CSCE 313 PA4: The UNIX Shell solved




Most useful interaction with a UNIX system occurs through the shell. Using a series of
easy to remember and simple commands, one can navigate the UNIX file system and issue
commands to perform a wide variety of tasks. Even though it may appear simple, the shell
encapsulates many significant components of the operating system.
Basic Shell Features
The shell maintains many variables which allow the user to maintain settings and easily
navigate the filesystem. Two of these that are particularly important are the current working
directory and the PATH. As its name implies, the current working directory variable keeps
track of the user’s current directory. The PATH variable consists of string of colon separated
pathnames. Whenever you type a name of a command, the kernel searches in the directories
specified by the PATH variable starting with the leftmost directory first. If the executable is
not found in any of the specified directories, then the shell returns with an error. One may
modify the PATH at any time to add and remove directories to search for executables.
shell:~$ pwd
shell:~$ echo $PATH
Figure 1: Current directory and the PATH enviromental variable.
UNIX provides a variety of useful programs for you to use (grep, ls, echo, to name a few).
Like instructions in C++, these programs tend to be quite effective at doing one specific
thing (Such as grep searching text, ls printing directories, and echo printing text to the
console). However, programmers/OS users would like to accomplish large tasks consisting of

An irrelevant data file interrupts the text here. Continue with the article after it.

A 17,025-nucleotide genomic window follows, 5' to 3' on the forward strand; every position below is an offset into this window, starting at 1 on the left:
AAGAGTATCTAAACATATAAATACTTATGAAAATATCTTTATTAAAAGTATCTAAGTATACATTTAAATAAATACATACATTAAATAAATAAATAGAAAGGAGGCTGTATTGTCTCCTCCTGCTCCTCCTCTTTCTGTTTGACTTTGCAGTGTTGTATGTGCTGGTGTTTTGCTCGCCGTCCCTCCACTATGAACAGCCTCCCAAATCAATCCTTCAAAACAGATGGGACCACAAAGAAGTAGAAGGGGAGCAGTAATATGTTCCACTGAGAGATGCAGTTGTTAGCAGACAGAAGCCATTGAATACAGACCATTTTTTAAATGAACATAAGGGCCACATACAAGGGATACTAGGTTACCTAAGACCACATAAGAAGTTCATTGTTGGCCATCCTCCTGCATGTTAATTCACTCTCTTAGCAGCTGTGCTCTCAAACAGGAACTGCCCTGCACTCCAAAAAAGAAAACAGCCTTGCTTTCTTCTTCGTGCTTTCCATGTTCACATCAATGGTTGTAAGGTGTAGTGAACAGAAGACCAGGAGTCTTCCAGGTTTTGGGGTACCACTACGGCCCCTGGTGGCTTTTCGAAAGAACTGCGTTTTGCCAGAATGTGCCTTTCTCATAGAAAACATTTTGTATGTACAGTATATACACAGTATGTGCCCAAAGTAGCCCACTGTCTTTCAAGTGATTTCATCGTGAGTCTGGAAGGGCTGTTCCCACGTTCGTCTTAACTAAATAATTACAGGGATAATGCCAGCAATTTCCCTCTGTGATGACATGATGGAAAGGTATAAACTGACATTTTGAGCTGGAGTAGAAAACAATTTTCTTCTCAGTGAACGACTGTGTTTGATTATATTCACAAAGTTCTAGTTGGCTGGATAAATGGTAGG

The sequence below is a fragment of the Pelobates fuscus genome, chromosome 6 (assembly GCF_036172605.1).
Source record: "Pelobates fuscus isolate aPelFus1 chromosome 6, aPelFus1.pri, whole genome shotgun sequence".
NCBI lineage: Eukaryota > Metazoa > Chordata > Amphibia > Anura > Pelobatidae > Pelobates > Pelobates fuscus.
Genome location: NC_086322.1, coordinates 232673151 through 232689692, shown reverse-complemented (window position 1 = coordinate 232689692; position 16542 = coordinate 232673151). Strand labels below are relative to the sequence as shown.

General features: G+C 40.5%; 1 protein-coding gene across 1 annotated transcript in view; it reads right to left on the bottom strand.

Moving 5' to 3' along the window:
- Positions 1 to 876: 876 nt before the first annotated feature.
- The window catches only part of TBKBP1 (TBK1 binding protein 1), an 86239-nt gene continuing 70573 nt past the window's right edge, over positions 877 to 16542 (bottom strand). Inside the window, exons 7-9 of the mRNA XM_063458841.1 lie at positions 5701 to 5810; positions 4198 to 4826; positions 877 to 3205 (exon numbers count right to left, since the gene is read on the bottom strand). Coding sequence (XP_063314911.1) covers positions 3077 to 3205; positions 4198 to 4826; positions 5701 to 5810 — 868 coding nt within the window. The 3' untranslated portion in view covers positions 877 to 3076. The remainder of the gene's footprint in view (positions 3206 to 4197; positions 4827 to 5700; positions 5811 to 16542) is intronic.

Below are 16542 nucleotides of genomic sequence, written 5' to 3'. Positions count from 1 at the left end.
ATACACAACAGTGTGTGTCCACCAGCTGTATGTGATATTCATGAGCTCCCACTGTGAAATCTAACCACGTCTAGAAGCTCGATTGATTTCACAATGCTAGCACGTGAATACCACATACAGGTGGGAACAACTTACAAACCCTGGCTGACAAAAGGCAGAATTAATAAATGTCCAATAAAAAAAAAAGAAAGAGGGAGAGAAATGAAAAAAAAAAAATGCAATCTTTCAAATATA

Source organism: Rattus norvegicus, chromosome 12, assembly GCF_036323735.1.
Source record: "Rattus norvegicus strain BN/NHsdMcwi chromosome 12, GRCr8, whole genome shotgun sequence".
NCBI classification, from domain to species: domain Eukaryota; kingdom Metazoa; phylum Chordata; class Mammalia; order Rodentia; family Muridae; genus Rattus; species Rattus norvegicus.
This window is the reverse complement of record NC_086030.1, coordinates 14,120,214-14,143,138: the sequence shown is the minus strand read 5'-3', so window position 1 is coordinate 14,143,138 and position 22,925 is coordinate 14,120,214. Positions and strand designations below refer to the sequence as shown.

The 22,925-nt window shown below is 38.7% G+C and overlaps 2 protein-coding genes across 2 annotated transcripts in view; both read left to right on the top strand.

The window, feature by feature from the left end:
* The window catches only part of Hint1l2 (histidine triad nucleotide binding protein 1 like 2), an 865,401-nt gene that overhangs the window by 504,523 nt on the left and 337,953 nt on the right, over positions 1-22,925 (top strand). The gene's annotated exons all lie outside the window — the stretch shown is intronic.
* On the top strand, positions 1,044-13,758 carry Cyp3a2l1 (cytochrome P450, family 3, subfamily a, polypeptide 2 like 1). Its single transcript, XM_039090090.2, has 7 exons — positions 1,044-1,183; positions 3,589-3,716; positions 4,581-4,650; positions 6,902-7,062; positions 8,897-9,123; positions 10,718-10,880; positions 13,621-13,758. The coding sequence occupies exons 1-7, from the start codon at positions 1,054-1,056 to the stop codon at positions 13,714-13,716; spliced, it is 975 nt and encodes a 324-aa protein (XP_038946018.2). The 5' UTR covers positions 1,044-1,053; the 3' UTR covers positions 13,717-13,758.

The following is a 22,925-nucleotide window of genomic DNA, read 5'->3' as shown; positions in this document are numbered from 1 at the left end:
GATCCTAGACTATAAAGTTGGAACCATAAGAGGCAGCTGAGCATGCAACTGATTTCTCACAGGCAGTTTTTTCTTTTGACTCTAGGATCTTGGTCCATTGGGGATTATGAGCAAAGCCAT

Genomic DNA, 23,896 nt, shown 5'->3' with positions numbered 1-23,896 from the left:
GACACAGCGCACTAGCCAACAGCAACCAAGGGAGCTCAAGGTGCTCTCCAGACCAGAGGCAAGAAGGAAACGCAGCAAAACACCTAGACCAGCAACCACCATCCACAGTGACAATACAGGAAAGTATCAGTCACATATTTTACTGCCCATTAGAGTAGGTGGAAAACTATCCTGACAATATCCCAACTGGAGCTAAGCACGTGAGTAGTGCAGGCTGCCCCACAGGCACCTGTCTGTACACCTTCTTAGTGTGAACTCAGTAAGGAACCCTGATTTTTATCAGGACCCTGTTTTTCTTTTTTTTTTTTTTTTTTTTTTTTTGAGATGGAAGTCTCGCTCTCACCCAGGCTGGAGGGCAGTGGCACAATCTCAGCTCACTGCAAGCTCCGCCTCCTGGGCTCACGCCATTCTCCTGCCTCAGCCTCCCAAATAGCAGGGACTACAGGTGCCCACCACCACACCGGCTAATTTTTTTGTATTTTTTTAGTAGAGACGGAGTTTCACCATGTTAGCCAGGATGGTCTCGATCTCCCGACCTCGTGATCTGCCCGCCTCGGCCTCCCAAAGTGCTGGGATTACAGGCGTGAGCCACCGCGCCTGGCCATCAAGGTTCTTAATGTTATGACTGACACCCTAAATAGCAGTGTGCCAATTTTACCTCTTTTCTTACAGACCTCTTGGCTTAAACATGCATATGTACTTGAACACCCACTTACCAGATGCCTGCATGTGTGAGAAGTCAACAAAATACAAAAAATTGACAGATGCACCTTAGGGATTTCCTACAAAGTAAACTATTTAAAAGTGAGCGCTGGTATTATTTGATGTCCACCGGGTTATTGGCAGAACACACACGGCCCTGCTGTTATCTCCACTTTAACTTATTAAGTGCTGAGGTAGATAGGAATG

many individual operations. Doing such requires using results from previous steps in order
to complete a larger problem. The UNIX shell supports this through the pipe operation
(represented by the character |). A pipe in between two commands causes the standard
output of one to be redirected into the standard input of another. An example of this is
provided below, using the pipe operation to search for all processes with the name ”bash”.
CSCE 313
shell:~$ ps -elf | grep bash | awk ’{print $10}’ | sort
Figure 2: Pipelining multiple commands.
Input/Output Redirection
Many times, the output of a program is not intended for immediate human consumption
(if at all). Even if someone isn’t intending to look at the output of your program, it is
still immensely helpful to have it print out status/logging messages during execution. If
something goes wrong, those messages can be reviewed to help pinpoint bugs. Since it is
impractical to have all messages from all system programs print out to a screen to be reviewed
at a later date, sending that data to a file as it is printed is desired.
Other times, a program might require an extensive list of input commands. It would
be an unnecessary waste of programmer time to have to sit and type them out individually.
Instead, pre-written text in a file can be redirected to serve as the input of the program as
if it were entered in the terminal window.
In short, the shell implements input redirection by redirecting the standard input of
a program to an file opened for reading. Similarly, output redirection is implemented by